I do have trouble going back to games on this Sega Genesis collection I have on the Xbox 360, though. I forget where I am in those, or I forget the passwords required to start a previous file again, which was the case with “Ecco the Dolphin”. I don’t feel like starting over in that game…


    1. cary says:

      I did the same with Chain of Memories — took a break because I just wasn’t enjoying it all that much. After a couple months, I went back to it and had a much better time (though it’s still not my favorite KH game.)

      As I said in my response to BlaksamuraiX, starting a game over is sometimes the way to go. But it can be tough returning to old games. There’s so much out there to play now, and the more new games that come out, the easier it is to push old ones aside.

      I’ve never played Ecco the Dolphin, but I’ve read things both good and bad about the game. I understand that it it might be up for a remake. Not sure if that’s a good thing.


  3. Hatm0nster says:

    I typically play all the way through games when I first get them, but it’s when I start trying to do additional playthroughs that gaps start happening. Sometime I’ll come back and want to finish, something I’ve found to be easier in games that have actual “levels” like Mario. With games like FFVII or more recently Mass Effect, I lose investment in playthroughs I’ve left to stagnate, so I’ll start over. It works out fine in most cases, but sometimes I’ll get into what I call an infinite loop: where I’ll keep starting a game over and over until I eventually stop playing altogether.

    When I had more time for games this wasn’t much of a problem, but now that I’m limited to weekends I’m in the position of trying to break myself of 17+ years of gaming habits. Progress is being made, but slowly. 🙂


    1. cary says:

      Old habits die hard, right! As I said in my post, I continue struggle with overcoming the desire to game when, in reality, there are so many more important things that need to be done. I’ll certainly admit to occasionally procrastinating on the important stuff to squeeze in a little game time here and there.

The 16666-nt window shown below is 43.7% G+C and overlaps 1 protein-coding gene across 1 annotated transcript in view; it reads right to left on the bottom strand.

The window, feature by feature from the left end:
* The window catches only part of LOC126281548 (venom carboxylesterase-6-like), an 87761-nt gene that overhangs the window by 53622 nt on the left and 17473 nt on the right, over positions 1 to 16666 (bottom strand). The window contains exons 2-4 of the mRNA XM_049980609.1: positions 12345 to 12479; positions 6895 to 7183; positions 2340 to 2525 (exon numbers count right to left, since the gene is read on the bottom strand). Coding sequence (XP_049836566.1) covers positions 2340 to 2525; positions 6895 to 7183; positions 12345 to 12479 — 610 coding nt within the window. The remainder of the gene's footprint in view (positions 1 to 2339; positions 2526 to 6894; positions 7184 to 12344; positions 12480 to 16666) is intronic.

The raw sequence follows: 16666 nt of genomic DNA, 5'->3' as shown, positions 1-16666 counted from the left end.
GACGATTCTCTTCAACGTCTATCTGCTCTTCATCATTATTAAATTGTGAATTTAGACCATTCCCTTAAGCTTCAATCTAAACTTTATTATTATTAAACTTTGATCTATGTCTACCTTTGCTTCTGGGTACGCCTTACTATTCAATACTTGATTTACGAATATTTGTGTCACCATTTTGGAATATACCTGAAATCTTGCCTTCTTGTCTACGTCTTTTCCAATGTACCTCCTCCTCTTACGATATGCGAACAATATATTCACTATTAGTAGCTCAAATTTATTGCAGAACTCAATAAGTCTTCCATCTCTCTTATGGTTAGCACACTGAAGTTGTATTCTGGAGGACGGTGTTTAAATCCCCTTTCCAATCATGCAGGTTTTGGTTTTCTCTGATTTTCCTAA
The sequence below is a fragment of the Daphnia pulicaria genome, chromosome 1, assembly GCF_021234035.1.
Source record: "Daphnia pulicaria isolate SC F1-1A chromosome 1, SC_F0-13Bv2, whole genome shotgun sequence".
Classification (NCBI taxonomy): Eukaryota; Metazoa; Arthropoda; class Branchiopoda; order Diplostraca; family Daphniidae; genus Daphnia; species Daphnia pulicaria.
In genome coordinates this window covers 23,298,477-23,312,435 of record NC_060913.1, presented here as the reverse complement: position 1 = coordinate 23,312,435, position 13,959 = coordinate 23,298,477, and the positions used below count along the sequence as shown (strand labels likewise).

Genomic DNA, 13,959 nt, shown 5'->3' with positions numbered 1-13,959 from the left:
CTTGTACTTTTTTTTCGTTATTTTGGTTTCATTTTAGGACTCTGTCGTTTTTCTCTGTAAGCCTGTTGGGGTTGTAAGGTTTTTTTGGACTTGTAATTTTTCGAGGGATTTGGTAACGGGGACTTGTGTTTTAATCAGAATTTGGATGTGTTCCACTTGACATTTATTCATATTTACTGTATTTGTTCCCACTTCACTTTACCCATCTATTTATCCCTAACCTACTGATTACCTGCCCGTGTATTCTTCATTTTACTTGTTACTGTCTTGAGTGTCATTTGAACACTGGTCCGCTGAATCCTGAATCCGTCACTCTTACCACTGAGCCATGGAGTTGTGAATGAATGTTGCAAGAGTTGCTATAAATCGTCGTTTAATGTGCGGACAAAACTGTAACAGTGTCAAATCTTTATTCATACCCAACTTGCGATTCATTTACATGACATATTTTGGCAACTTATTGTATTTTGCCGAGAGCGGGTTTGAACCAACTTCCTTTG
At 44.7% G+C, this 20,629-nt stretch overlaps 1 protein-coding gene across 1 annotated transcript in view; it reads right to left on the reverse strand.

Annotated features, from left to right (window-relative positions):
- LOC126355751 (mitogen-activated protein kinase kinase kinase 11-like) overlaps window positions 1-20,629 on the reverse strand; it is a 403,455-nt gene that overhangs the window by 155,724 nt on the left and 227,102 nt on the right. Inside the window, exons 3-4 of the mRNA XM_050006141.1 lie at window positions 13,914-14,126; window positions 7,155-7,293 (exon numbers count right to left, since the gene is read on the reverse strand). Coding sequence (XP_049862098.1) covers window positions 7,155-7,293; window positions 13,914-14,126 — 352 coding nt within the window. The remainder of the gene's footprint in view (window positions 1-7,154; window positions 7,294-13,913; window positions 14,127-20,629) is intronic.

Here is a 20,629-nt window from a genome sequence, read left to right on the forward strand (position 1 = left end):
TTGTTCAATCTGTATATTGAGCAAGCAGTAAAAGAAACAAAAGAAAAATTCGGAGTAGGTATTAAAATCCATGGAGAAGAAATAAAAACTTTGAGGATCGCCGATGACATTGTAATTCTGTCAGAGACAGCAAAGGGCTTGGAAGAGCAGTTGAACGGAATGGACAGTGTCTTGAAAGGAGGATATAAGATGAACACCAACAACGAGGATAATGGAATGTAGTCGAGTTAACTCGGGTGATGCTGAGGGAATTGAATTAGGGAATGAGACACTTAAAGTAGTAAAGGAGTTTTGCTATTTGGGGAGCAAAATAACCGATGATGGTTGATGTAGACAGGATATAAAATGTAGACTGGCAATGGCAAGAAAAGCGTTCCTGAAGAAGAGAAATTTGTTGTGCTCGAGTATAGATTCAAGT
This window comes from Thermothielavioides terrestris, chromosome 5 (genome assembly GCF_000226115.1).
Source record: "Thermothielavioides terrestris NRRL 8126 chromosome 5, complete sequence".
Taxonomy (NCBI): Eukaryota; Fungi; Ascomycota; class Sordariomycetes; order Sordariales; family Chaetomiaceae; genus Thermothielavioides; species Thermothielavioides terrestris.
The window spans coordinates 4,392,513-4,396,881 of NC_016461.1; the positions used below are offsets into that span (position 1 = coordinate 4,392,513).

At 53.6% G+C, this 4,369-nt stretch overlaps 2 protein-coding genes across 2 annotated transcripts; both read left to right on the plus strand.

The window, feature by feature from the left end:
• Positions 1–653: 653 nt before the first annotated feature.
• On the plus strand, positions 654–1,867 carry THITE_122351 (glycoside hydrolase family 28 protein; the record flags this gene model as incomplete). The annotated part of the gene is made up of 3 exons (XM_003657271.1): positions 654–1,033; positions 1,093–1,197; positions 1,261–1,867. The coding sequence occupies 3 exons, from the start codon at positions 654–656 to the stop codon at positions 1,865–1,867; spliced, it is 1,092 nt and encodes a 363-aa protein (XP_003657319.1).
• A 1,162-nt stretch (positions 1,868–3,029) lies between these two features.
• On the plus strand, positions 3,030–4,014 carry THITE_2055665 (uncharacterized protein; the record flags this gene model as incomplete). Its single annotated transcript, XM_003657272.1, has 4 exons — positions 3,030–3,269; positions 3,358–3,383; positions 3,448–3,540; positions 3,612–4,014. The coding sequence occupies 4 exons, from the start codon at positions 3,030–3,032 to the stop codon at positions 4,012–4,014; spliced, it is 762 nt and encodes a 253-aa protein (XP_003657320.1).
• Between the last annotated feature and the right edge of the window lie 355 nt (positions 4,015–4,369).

I agree that the gaps get with additional playthroughs, or even just trying to complete side quests after a game is complete. I’ve still got tons left to do in Red Dead Redemption even though I completed the main story, but who knows when I’ll actually be able to get to any of it. But beyond that, it’s sometimes hard to find the motivation when there are so many other games to play.


  4. simpleek says:

    As you know, I’m doing my video game challenge! 🙂 I do find it hard to recall what happened previously in a game I left to sit for months or even years! Yikes. At least for RPGs, I make sure to finish one mission level before potentially letting it sit for a while. At least it’ll be easier to jump right in without trying to figure out what my objective was. Level by level games are easier to leave in the middle because most of the time there isn’t a significant story or plot point to keep in mind really.


    1. duckofindeed says:

      Definitely true. Games like “Mario”, for example, are very easy to leave and come back to. I have some old “Mario” games on the SNES that have been left unfinished for years and years. Because they’re so darn hard. And then every once in a while, I come back and try and see if I can get any farther. Usually I can’t. The only problem with leaving such games for a while is I get out of my groove, and I don’t play as well when I do return to the game. But, as you said, at least there’s no story that I’ve forgotten.


  5. cary says:

    Reblogged this on Recollections of Play and commented:

    As we roll (ever so slowly it seems) in Spring, my gaming time is becoming more and more scarce. Before too long, I know that it may take me weeks to return to games that I’ve only just started. In this article I wrote for United We Game, I examined those gaps, those long droughts between gaming, and how they affect play. Some games are fine to let go of for awhile, while others demand immediate attention, and determining the right time to play the right game can be a challenge sometimes.